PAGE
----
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Extension Distribution

Python Packages

Extensions are packaged and distributed as Python packages (Python Eggs or Python Wheels). This allows for automatic detection of installed extensions, packaging of static files, and dependency checking.

Extension packages are pretty much like any other Python package. It uses setuptools and a setup.py file to define the package contents and to build the package. There are a few additional features that are provided by Review Board, which will be covered in this guide.

Defining an Entry Point

To facilitate the auto-detection of installed extensions, a reviewboard.extensions Python Entry Point must be defined for each extension class in your package. These are defined like so:

entry_points={
    'reviewboard.extensions': [
        'sample_extension = sample_extension.extension:SampleExtension',
    ],
},

This tells the Python packaging system that there’s a Review Board extension named sample_extension that points to sample_extension.extension.SampleExtension. Once the package is installed, Review Board will be able to use this registered entry point to locate your extension.

Here is an example of a full setup.py file defining this entry point:

from reviewboard.extensions.packaging import setup
from setuptools import find_packages


setup(
    name='sample_extension',
    version='0.1',
    description='Description of extension',
    author='Your Name',
    packages=find_packages(),
    entry_points={
        'reviewboard.extensions': [
            'sample_extension = sample_extension.extension:SampleExtension',
        ],
    },
)

Packaging Static Media Files

Packages that contain CSS or JavaScript should define those in the extension class’s css_bundles and js_bundles dictionaries. These bundles will be automatically compiled, minified, and packaged for you. There’s nothing else you need to do.

See Extension Static Media Files for more information on bundles.

Packaging Templates/Data Files

If your package needs to ship templates or other data files, you’ll need to include these in your package’s MANIFEST.in file. Please see the MANIFEST.in documentation for the format of this file.

This file will live in the same directory as your setup.py.

Your MANIFEST.in might look something like this:

include sample_extension/templates/*.html
include sample_extension/templates/*.txt
include README
include LICENSE

Dependencies

Your package can specify a list of dependencies, which are other packages that will be installed when your package is installed. This is specified as an install_requires parameter to setup(). See the official documentation for how to specify dependencies.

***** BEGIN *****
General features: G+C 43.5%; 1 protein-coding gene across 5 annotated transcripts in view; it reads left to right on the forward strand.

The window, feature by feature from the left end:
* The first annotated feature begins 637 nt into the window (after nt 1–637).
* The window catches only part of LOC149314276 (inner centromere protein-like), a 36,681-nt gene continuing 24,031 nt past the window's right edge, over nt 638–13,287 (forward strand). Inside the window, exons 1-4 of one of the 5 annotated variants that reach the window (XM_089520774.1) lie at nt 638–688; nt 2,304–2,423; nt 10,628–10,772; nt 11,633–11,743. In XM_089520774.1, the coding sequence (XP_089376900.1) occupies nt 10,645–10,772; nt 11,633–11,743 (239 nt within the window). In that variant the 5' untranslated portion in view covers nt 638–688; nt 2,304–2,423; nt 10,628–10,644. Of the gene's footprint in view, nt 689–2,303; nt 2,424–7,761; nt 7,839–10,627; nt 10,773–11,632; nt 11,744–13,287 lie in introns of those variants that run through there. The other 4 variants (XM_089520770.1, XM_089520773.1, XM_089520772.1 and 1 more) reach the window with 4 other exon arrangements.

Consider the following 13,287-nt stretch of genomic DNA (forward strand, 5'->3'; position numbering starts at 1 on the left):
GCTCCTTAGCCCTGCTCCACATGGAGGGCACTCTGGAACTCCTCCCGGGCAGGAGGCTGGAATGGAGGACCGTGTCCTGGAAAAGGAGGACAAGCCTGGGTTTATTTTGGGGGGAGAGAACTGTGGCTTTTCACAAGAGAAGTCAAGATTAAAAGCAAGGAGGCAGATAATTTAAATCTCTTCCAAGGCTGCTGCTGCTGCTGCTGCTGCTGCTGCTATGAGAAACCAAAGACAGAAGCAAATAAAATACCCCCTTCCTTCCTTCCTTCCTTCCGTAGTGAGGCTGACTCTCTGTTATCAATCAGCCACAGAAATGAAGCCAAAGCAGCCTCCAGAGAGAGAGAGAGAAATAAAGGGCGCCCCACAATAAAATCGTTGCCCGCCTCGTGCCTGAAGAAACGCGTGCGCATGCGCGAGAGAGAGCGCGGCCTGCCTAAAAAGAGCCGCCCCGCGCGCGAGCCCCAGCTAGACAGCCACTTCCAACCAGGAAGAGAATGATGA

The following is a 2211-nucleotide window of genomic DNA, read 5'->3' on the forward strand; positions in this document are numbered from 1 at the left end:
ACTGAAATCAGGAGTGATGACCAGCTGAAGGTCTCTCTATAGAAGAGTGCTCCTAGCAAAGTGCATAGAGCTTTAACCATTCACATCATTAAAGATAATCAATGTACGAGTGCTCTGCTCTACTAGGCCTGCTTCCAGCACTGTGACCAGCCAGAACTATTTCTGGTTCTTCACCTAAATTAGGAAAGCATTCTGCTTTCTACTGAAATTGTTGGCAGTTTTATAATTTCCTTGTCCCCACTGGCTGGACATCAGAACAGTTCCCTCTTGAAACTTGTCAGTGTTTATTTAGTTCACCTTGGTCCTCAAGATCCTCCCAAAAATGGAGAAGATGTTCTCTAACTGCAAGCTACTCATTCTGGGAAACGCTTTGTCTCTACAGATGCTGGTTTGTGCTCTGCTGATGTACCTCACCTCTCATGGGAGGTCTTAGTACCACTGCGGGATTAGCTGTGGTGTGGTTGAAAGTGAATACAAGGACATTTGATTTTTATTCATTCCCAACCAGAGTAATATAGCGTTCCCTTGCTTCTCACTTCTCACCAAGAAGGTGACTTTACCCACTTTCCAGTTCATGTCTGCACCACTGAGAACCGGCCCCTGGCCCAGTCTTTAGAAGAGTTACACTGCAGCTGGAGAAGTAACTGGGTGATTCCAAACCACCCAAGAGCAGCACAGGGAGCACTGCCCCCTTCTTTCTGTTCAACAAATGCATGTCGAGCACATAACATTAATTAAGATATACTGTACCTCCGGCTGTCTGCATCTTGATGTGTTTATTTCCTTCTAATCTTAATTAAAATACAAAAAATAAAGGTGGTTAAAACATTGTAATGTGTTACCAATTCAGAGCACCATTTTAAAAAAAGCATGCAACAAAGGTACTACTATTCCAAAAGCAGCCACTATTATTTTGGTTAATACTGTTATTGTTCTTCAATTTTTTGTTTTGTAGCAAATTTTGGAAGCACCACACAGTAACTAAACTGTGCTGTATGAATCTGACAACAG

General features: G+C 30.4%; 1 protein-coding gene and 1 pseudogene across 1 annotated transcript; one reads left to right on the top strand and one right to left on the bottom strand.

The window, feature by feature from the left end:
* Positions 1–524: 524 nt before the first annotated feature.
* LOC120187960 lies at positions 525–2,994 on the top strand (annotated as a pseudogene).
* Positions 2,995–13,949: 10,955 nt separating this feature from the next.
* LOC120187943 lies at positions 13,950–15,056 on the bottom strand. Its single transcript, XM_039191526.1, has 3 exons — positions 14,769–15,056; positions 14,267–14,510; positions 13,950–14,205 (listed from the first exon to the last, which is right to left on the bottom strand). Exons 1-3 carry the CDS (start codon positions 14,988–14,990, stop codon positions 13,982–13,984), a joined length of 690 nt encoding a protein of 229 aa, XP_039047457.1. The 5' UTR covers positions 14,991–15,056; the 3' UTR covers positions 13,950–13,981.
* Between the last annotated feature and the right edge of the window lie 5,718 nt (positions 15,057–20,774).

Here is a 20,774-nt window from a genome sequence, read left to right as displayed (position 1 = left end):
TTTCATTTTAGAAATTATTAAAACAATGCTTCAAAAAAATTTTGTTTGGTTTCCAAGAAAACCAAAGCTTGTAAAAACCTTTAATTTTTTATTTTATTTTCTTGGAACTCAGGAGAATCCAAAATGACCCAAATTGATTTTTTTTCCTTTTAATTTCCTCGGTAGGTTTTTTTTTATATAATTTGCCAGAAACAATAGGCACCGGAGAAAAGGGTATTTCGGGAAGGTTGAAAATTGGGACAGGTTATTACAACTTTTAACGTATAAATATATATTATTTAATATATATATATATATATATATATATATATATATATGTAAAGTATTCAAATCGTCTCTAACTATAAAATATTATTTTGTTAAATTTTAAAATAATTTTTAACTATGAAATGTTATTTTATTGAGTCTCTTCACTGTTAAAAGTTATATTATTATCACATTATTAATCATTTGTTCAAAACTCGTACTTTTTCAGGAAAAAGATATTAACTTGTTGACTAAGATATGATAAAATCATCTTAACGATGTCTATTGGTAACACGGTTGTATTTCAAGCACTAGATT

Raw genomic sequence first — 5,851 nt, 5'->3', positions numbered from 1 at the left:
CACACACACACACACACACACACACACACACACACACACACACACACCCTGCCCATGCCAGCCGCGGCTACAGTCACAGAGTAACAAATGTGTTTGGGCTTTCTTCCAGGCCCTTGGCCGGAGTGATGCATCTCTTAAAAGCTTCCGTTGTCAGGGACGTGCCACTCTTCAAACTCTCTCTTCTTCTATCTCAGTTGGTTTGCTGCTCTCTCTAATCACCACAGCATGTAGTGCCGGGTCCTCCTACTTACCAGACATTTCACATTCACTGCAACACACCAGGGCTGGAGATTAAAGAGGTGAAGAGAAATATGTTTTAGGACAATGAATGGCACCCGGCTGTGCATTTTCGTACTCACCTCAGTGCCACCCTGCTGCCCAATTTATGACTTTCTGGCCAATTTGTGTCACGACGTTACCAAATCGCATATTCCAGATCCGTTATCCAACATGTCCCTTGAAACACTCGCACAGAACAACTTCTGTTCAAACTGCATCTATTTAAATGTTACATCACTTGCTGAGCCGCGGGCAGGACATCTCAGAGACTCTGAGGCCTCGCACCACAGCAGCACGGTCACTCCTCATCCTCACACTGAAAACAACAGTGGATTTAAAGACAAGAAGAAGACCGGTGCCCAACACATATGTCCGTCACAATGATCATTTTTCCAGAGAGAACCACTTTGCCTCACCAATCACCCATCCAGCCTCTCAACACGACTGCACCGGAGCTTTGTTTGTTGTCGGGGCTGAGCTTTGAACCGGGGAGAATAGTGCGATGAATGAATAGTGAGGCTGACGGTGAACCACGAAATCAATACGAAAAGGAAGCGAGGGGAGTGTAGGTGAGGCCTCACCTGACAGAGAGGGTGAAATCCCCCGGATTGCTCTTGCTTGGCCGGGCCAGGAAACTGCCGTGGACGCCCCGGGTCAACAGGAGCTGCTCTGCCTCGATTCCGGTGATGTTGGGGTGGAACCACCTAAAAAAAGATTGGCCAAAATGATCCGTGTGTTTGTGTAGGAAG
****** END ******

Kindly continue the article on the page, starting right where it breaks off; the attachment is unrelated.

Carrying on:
Warning

Don’t specify reviewboard, djblets, Django, or any other Review Board dependency in your own list. While your package may indeed require Review Board or one of its dependencies, this runs the risk (in certain cases) of accidentally upgrading all or part of your Review Board install when installing your package.

Your setup.py might look like:

from reviewboard.extensions.packaging import setup
from setuptools import find_packages


setup(
    name='sample_extension',
    version='0.1',
    description='Description of extension',
    author='Your Name',
    packages=find_packages(),
    entry_points={
        'reviewboard.extensions': [
            'sample_extension = sample_extension.extension:SampleExtension',
        ],
    },
    install_requires=[
        'PythonPackageIDependOn>=0.1',
    ],
)

In addition, extensions can have a run-time dependency on another extension, forcing that extension to be enabled when yours is enabled. This is done by specifying the required extensions’ IDs in the requirements list. For example:

class SampleExtension(Extension):
    requirements = [
        'other_extension.extension.OtherExtension',
    ]

Building a Package

You’re now ready to build your package! Before you do, let’s talk setup and deployment options.

Note

If you’re running Review Board 2.5.7 or older, and you’re working with static media files, you’ll need to install a couple of modules using npm:

$ sudo npm install -g less uglifyjs

If you’re looking to distribute your package publicly (such as on the Python Package Index, you’ll want to build this as a Wheel, Egg, and maybe a Source Distribution (“sdist”). You can build all three with one command:

$ python setup.py bdist_wheel bdist_egg sdist

That will produce builds in the dist/ directory.

If this is for internal use, you can get away with just one package format. We recommend Wheels, as these are the new standard for Python packaging. You can build just the Wheel by running:

$ python setup.py bdist_wheel

Note

If you get an error about bdist_wheel not being a valid command, you will need to update your pip package and install wheel:

$ pip install -U pip
$ pip install wheel

Developing Against Your Package

If you’re actively testing your package against Review Board, you don’t want to keep rebuilding the package every time you make a change. Instead, you’ll want to install your package in development mode:

$ python setup.py develop

This basically tells the Python packaging system that the installed package lives in your source tree. The entry points will be registered and you’ll be able to enable the extension in Review Board. It’s the recommended way to iterate on your package while you test.

Note

Due to some differences in how the package is prepared, this will require testing against a Review Board development server, instead of a production install.